Starting to think about UCAT ANZ revision?
Since the UCAT ANZ doesn’t test your academic knowledge or your scientific understanding, it can be difficult to work out how to prepare. There’s no textbook to memorise, no specification to read and no past papers to try.
This article offers several revision plans with the number of questions required per day and suggested time frames.
That depends on your natural ability in that subskill, as well as your learning speed. No amount of questions can guarantee your success, but going through 5,000-10,000 questions (as outlined in the 4-week and 8-week sample plans below) will give you sufficient coverage of each section.
Get more tips on how to prepare for the UCAT.
This is known as a diagnostic test - you are diagnosing your current abilities.
1. Try around a thousand questions (200 per section) to get an idea of your strengths and weaknesses and familiarise yourself with the questions.
2. The next step is to tailor your revision to your weakest areas.
This could be entire sections, such as Quantitative Reasoning (QR) or Verbal Reasoning (VR), or they could be subsections, such as percentage increase for QR. Try to work this out as you go.
This helps avoid the trap of gravitating towards your strengths, which will leave you in a weaker position on test day.
Aim to do at least 8 to 10 mock exams during your UCAT preparation. You should space them out throughout your preparation period so that you can regularly check how you’re doing.
The official UCAT question bank only has 4 mock exams, whereas Medify’s Online UCAT ANZ Course has 21 Full Mock Exams that match the style of the official UCAT, even down to the calculator design.
That depends quite a lot on your natural ability in each section, as the UCAT is an aptitude test.
We recommend 6 weeks as an intermediate figure. Some people will need 4, some will need 10+ to avoid burnout. The first step to answering this question is to do a diagnostic test (UCAT practice test) and see where you need to improve most.
If you need considerable improvement across the board, then leave 8+ weeks to revise.
With this UCAT preparation plan, you can get through 5007 practice questions in 4 weeks. Notice that this is 7 days a week, which will take its toll on your stress levels.
Use Medify’s UCAT course to practice and make sure you are prepared for an intensive month!
Focus on learning the question types and developing strategies to practise them.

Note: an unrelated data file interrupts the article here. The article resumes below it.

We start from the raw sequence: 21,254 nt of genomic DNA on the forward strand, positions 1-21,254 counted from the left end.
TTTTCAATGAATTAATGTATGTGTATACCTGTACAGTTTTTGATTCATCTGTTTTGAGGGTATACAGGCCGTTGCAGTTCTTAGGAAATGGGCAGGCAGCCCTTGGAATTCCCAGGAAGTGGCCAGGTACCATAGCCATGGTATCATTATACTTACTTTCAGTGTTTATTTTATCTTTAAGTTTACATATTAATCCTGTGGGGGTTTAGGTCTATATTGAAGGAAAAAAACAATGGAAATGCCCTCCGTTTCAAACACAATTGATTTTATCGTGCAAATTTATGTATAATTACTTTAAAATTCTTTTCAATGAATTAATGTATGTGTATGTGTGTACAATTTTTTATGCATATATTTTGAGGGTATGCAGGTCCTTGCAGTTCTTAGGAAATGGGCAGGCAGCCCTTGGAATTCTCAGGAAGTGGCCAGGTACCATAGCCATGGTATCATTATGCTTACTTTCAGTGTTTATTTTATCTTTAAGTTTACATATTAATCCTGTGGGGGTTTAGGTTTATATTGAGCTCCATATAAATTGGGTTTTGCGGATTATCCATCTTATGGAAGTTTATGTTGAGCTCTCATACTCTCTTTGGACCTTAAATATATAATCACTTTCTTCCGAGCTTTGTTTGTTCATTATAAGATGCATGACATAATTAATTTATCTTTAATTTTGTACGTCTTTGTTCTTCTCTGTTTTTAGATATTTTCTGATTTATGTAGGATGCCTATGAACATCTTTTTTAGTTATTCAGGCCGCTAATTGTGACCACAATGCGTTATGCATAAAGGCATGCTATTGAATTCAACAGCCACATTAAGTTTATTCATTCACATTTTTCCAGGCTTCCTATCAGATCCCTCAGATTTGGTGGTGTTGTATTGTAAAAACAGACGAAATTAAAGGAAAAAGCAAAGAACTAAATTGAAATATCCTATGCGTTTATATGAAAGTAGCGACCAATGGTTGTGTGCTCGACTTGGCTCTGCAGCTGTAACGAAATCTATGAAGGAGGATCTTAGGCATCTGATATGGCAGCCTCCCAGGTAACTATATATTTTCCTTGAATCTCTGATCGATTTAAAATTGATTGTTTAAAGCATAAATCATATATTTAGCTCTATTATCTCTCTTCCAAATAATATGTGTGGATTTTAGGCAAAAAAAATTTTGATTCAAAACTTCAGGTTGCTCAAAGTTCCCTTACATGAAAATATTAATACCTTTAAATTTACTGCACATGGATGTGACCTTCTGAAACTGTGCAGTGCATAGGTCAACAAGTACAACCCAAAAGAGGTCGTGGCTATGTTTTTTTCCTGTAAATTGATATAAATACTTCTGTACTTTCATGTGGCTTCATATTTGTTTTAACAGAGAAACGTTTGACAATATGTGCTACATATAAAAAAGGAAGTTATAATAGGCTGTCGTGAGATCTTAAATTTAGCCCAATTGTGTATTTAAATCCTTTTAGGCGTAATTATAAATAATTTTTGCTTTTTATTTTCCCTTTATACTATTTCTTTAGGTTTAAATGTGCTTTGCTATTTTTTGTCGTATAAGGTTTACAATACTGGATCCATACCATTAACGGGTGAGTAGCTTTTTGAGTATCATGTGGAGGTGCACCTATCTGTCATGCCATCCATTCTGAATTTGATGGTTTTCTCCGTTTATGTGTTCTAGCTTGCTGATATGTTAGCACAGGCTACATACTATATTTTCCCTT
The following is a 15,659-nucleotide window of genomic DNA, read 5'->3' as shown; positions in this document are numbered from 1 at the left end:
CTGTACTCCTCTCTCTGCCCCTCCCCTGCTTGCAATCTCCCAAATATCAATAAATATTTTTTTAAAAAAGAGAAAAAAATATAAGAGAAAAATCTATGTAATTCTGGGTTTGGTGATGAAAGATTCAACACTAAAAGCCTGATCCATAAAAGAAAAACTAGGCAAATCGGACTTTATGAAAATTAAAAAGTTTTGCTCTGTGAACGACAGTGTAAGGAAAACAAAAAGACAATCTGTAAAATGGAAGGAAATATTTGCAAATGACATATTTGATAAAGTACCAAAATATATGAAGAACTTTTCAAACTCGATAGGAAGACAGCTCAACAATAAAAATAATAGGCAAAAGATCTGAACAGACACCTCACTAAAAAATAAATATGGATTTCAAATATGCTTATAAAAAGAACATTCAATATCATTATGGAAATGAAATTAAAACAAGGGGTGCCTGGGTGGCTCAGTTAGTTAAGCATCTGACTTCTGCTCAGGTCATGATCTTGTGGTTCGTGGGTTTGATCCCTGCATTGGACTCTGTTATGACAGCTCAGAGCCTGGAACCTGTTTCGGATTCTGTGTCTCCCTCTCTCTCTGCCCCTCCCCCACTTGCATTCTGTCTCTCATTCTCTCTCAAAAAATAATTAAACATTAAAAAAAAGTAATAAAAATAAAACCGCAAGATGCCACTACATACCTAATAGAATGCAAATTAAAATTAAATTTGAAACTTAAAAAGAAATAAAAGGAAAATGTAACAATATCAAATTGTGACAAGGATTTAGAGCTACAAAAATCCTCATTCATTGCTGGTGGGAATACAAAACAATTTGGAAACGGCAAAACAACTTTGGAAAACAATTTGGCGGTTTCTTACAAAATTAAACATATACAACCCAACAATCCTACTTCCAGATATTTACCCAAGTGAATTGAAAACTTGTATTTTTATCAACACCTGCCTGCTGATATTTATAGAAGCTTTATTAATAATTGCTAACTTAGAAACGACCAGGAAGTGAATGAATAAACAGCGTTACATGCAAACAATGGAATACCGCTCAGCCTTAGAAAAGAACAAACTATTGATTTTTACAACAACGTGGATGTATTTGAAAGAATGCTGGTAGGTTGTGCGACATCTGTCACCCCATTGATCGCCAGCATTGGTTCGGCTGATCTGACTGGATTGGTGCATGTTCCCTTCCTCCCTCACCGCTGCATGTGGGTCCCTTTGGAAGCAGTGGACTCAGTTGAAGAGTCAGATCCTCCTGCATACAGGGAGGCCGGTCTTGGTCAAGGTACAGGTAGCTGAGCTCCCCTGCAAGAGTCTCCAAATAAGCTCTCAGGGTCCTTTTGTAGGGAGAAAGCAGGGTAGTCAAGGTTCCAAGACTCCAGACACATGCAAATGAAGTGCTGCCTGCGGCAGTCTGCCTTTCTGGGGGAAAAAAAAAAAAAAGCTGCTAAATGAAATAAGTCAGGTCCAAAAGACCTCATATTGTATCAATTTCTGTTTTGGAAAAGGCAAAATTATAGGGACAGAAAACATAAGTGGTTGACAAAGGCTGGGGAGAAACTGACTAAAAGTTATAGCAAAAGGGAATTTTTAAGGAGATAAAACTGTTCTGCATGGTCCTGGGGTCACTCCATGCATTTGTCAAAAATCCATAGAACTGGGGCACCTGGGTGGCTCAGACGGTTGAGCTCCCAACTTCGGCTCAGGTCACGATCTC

Do half the questions required for each subsection. It’s okay if you don’t do questions under timed conditions. At this stage, just get used to the test. Medify has untimed mocks to help at this stage.
Take time to work on your mistakes and watch video tutorials (included in the course) to help you answer the questions better.
Spend 2.5 hours per session; 2 hours for practice questions and 30 minutes reflecting on mistakes and developing your revision plan.
Avoid distraction at all costs.
Take breaks to maximise your quality of concentration.
4 weeks of UCAT preparation is not ideal, but it is doable. You’ll have to work flat out and won’t get through as many questions.
In this plan, you’ll do 13,548 questions over the 8 weeks.
Familiarise yourself with the exam and try to work out your strengths and weaknesses. Avoid diving straight into timed practice, as it can be demotivating.
Start to practice your areas of weakness.
Drill down with increasing accuracy on weaknesses. If necessary, just practise one section.
Read the following tips articles to improve your performance:
Start to put the final touches on your revision. Focus on timed practice and take full timed UCAT mocks.
Be sure to take a break at least a day or two before the test to recharge your batteries and learn to deal with exam stress.
After doing a diagnostic test, you can follow our 4 and 8-week UCAT preparation plans.
Focus on the sections which you struggle with and adapt your plan every day.
Start with untimed practice before moving on to mini mocks and finally full mocks.
Leave yourself whatever amount of time you need to get the highest possible result and avoid burnout. Remember, there are far fewer places than applicants for medicine and dentistry, so leaving a few extra weeks couldn’t hurt!
Read our UCAT FAQ article and keep checking UCAT and admissions news for the latest updates.